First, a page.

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Figure 6. Cortical curve derived from a 99mTc-MAG3 renal transplant scan in a patient with acute tubular necrosis (ATN). Selected images from the anterior flow and clearance phases show the transplant in the right iliac fossa (A). The region of interest for the kidney includes cortex only, to avoid interference from the collecting system. The "20min/max" ratio can be used as an index of the rapidity of clearance from the renal cortex (B). The values for the maximum renal activity and the activity at 20 minutes can be read off the renogram curve. In this example the 20min/max ratio is high at 0.86. Note the relatively poor clearance from the renal cortex that can be appreciated visually and on the renogram curve (C).

Renal physiology Rate (GFR)

Non-imaging methods can be used to calculate the clearance of tracers. If 99mTc-DTPA is used, the GFR can be calculated. After injection, the tracer is assumed to mix rapidly in the blood leading to a uniform plasma concentration. The tracer then diffuses out of the plasma into the extracellular fluid (ECF) and eventually the intravascular and extracellular compartments reach equilibrium. The concentration of tracer in the plasma declines over time because of diffusion into the ECF and renal excretion. For example, Figure 8 is a plot of activity concentration over time on a semi-log graph after the injection of 99mTc-DTPA into a patient. The figure is

Figure 7. Calculation of pelvic emtying in response to diuretic. Sequential 1 minute images are shown in (A). Furosemide was injected at 12 minutes. Visually, the right renal pelvis is seen to empty while there is slower emptying from the left renal pelvis. Pelvic emptying in response to diuretic can be quantified by taking data from regions of interest drawn around the collecting systems (B). An exponential curve is fitted to the excretion portion of the curve and the half-time of excretion is determined (C). In this case, the right renal pelvis empties with a half-time of 7 minutes and the left with a half-time of 17 minutes. (A half-time of < 10 minutes is normal while > 20 minutes is associated with obstruction. A half-time of between 10 and 20 minutes is indeterminate and indicates the need for close follow-up.)

Figure 7. Calculation of pelvic emtying in response to diuretic. Sequential 1 minute images are shown in (A). Furosemide was injected at 12 minutes. Visually, the right renal pelvis is seen to empty while there is slower emptying from the left renal pelvis. Pelvic emptying in response to diuretic can be quantified by taking data from regions of interest drawn around the collecting systems (B). An exponential curve is fitted to the excretion portion of the curve and the half-time of excretion is determined (C). In this case, the right renal pelvis empties with a half-time of 7 minutes and the left with a half-time of 17 minutes. (A half-time of < 10 minutes is normal while > 20 minutes is associated with obstruction. A half-time of between 10 and 20 minutes is indeterminate and indicates the need for close follow-up.)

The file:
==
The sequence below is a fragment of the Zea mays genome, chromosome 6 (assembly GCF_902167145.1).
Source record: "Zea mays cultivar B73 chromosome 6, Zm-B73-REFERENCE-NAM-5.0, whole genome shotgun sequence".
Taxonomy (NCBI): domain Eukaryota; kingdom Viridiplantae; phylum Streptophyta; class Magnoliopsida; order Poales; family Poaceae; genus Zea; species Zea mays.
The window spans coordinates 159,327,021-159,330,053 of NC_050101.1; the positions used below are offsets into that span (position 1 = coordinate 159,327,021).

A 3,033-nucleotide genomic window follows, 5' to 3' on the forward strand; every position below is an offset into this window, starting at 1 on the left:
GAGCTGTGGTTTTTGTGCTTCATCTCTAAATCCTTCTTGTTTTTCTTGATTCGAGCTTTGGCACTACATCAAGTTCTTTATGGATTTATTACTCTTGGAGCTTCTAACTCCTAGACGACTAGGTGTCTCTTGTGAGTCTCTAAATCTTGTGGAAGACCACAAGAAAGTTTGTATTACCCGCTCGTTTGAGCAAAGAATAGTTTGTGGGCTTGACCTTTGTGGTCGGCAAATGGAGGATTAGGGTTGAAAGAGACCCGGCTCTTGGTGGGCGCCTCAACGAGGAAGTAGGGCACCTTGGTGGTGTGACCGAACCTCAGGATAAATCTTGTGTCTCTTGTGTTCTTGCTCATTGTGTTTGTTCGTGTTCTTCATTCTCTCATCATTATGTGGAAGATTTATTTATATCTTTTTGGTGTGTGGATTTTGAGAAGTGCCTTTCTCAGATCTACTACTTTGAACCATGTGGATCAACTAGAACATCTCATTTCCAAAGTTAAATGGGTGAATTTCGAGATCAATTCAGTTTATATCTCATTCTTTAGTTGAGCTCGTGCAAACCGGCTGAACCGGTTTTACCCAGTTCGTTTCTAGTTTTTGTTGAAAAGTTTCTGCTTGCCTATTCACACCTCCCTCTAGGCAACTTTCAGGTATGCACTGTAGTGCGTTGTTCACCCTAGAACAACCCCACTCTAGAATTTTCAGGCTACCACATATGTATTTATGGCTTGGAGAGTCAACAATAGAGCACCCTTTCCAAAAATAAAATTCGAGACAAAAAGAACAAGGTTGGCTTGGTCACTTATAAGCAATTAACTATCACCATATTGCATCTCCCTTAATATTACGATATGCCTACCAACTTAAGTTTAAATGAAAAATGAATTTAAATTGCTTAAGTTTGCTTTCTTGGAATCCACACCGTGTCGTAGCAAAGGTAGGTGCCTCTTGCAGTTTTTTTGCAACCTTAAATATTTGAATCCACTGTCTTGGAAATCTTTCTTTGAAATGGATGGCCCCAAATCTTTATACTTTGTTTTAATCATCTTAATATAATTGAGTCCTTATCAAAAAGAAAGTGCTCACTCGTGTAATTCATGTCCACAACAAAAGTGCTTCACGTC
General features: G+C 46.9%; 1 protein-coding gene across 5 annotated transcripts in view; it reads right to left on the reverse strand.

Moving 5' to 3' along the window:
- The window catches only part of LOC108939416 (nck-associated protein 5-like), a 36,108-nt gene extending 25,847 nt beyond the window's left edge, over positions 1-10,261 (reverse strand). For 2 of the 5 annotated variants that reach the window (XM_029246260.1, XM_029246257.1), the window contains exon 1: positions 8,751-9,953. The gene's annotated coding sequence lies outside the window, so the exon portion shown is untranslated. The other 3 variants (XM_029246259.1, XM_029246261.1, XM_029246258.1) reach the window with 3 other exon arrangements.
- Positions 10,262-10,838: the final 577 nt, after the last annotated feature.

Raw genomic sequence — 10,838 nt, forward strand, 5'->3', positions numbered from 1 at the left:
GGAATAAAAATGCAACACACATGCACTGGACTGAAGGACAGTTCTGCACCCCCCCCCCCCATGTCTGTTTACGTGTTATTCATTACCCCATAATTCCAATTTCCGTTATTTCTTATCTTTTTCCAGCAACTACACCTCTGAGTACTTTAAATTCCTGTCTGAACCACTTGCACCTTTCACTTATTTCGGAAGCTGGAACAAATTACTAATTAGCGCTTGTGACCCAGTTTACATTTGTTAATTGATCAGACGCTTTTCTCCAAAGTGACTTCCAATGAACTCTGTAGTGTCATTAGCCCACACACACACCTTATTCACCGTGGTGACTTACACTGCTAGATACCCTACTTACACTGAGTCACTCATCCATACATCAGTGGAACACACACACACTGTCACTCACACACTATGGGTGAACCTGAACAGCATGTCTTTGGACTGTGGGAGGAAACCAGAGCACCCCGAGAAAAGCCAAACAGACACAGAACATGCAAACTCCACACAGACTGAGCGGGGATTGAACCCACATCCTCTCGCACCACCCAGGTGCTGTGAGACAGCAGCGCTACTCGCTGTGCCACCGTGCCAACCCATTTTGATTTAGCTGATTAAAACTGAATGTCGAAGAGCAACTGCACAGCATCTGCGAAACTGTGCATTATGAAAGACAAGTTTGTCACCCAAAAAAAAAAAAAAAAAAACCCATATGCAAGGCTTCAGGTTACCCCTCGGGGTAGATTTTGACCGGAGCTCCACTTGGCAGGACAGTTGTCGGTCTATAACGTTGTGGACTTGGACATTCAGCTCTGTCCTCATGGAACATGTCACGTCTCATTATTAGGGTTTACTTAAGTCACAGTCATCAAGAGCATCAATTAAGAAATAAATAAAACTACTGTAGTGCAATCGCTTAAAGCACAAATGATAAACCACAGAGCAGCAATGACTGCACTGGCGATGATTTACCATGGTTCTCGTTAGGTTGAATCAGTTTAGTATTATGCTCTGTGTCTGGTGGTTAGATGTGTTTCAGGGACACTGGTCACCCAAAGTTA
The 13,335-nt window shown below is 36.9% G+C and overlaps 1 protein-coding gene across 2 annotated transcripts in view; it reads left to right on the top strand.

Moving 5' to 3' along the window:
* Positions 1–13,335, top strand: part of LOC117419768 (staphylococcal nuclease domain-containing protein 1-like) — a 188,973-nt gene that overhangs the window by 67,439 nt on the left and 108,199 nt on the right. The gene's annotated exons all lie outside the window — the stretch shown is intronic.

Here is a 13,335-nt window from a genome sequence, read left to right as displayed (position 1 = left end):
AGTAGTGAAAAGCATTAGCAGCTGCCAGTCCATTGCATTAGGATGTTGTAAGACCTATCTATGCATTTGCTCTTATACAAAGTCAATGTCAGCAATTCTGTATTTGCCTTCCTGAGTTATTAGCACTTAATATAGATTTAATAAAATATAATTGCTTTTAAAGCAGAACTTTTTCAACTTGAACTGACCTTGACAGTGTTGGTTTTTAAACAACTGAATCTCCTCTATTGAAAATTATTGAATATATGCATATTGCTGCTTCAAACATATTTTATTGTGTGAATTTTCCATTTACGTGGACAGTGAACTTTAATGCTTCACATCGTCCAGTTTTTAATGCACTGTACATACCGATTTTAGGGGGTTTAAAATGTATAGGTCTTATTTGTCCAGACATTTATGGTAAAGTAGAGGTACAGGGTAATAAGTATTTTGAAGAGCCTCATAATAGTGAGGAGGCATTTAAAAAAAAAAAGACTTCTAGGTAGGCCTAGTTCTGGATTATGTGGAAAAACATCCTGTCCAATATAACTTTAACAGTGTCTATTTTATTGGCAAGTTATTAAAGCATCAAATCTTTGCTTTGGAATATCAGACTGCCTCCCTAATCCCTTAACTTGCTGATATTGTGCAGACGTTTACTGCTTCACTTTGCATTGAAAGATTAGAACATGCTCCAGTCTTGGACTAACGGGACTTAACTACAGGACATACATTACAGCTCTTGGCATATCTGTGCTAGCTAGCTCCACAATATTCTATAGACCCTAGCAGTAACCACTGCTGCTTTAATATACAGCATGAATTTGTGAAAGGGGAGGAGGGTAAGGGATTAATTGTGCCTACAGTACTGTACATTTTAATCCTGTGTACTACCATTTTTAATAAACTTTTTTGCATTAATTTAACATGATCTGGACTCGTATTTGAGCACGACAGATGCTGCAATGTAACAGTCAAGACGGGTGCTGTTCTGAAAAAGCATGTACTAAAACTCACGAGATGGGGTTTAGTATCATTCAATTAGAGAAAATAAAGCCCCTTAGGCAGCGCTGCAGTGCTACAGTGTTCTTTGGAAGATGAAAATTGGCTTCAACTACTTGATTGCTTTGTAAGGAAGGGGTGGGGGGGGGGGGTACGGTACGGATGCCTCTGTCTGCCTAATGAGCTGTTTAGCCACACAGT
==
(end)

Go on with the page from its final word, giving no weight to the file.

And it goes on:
a computer-generated graph, similar to what would be obtained by taking multiple plasma samples over several hours. The rate of decline measured from these samples can be used to calculate GFR.

In clinical practice, it is not practical to take multiple plasma samples over 6-8 hours. One popular method of GFR calculation uses two plasma samples obtained one and three hours after 99mTc-DTPA injection, and fits the data into a regression equation derived from an eight sample 2-compartment model. An imaging approach

Figure 8. Computer-generated example of a plasma disappearance curve. The y-axis is logarithmic, i.e., the same as a graph on semi-log paper. The early steep part of the curve (A) represents a combination of renal excretion of tracer and tracer diffusing from the intravascular fluid compartment. The shallower portion of the curve (B) represents renal excretion of activity from the extracellular fluid. Analysis of the second portion of the curve allows for calculation of the clearance of the material (which in the case of 99mTc-DTPA is the GFR).

Figure 8. Computer-generated example of a plasma disappearance curve. The y-axis is logarithmic, i.e., the same as a graph on semi-log paper. The early steep part of the curve (A) represents a combination of renal excretion of tracer and tracer diffusing from the intravascular fluid compartment. The shallower portion of the curve (B) represents renal excretion of activity from the extracellular fluid. Analysis of the second portion of the curve allows for calculation of the clearance of the material (which in the case of 99mTc-DTPA is the GFR).

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